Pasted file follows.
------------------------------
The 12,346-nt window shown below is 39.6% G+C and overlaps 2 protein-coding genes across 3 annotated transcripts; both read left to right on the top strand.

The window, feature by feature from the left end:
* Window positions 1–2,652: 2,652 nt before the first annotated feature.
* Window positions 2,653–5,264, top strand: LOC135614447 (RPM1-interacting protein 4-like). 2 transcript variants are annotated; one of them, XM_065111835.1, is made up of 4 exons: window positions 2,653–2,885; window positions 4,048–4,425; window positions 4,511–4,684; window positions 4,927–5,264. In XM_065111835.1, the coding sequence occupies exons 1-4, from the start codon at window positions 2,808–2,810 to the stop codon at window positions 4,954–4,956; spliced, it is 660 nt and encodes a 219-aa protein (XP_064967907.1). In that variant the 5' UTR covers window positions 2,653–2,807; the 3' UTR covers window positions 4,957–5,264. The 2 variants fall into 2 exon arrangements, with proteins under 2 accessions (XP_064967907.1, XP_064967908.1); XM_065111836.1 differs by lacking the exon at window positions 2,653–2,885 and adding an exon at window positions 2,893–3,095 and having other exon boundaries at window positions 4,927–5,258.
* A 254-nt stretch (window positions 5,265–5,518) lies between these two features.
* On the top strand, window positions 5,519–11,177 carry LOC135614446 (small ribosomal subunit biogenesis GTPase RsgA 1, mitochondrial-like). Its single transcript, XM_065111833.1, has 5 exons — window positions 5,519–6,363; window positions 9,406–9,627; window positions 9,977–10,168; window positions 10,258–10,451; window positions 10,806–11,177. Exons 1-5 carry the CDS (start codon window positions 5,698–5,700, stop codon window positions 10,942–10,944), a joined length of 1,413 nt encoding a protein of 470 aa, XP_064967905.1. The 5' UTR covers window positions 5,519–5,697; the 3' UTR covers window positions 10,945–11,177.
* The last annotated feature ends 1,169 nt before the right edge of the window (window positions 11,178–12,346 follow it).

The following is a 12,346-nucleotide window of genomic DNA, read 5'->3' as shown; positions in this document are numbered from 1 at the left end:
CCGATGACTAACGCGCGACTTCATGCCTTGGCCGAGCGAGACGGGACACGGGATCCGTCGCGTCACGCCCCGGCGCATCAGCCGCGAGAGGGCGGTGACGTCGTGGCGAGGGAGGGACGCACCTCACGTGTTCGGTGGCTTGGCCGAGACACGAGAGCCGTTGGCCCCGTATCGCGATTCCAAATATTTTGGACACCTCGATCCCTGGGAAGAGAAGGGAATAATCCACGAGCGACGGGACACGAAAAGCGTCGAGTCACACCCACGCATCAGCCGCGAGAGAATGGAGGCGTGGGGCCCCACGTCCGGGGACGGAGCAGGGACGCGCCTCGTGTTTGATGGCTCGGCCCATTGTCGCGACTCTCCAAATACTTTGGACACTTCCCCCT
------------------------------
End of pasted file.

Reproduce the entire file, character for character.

The 12,346-nt window shown below is 39.6% G+C and overlaps 2 protein-coding genes across 3 annotated transcripts; both read left to right on the top strand.

The window, feature by feature from the left end:
* Window positions 1–2,652: 2,652 nt before the first annotated feature.
* Window positions 2,653–5,264, top strand: LOC135614447 (RPM1-interacting protein 4-like). 2 transcript variants are annotated; one of them, XM_065111835.1, is made up of 4 exons: window positions 2,653–2,885; window positions 4,048–4,425; window positions 4,511–4,684; window positions 4,927–5,264. In XM_065111835.1, the coding sequence occupies exons 1-4, from the start codon at window positions 2,808–2,810 to the stop codon at window positions 4,954–4,956; spliced, it is 660 nt and encodes a 219-aa protein (XP_064967907.1). In that variant the 5' UTR covers window positions 2,653–2,807; the 3' UTR covers window positions 4,957–5,264. The 2 variants fall into 2 exon arrangements, with proteins under 2 accessions (XP_064967907.1, XP_064967908.1); XM_065111836.1 differs by lacking the exon at window positions 2,653–2,885 and adding an exon at window positions 2,893–3,095 and having other exon boundaries at window positions 4,927–5,258.
* A 254-nt stretch (window positions 5,265–5,518) lies between these two features.
* On the top strand, window positions 5,519–11,177 carry LOC135614446 (small ribosomal subunit biogenesis GTPase RsgA 1, mitochondrial-like). Its single transcript, XM_065111833.1, has 5 exons — window positions 5,519–6,363; window positions 9,406–9,627; window positions 9,977–10,168; window positions 10,258–10,451; window positions 10,806–11,177. Exons 1-5 carry the CDS (start codon window positions 5,698–5,700, stop codon window positions 10,942–10,944), a joined length of 1,413 nt encoding a protein of 470 aa, XP_064967905.1. The 5' UTR covers window positions 5,519–5,697; the 3' UTR covers window positions 10,945–11,177.
* The last annotated feature ends 1,169 nt before the right edge of the window (window positions 11,178–12,346 follow it).

The following is a 12,346-nucleotide window of genomic DNA, read 5'->3' as shown; positions in this document are numbered from 1 at the left end:
CCGATGACTAACGCGCGACTTCATGCCTTGGCCGAGCGAGACGGGACACGGGATCCGTCGCGTCACGCCCCGGCGCATCAGCCGCGAGAGGGCGGTGACGTCGTGGCGAGGGAGGGACGCACCTCACGTGTTCGGTGGCTTGGCCGAGACACGAGAGCCGTTGGCCCCGTATCGCGATTCCAAATATTTTGGACACCTCGATCCCTGGGAAGAGAAGGGAATAATCCACGAGCGACGGGACACGAAAAGCGTCGAGTCACACCCACGCATCAGCCGCGAGAGAATGGAGGCGTGGGGCCCCACGTCCGGGGACGGAGCAGGGACGCGCCTCGTGTTTGATGGCTCGGCCCATTGTCGCGACTCTCCAAATACTTTGGACACTTCCCCCT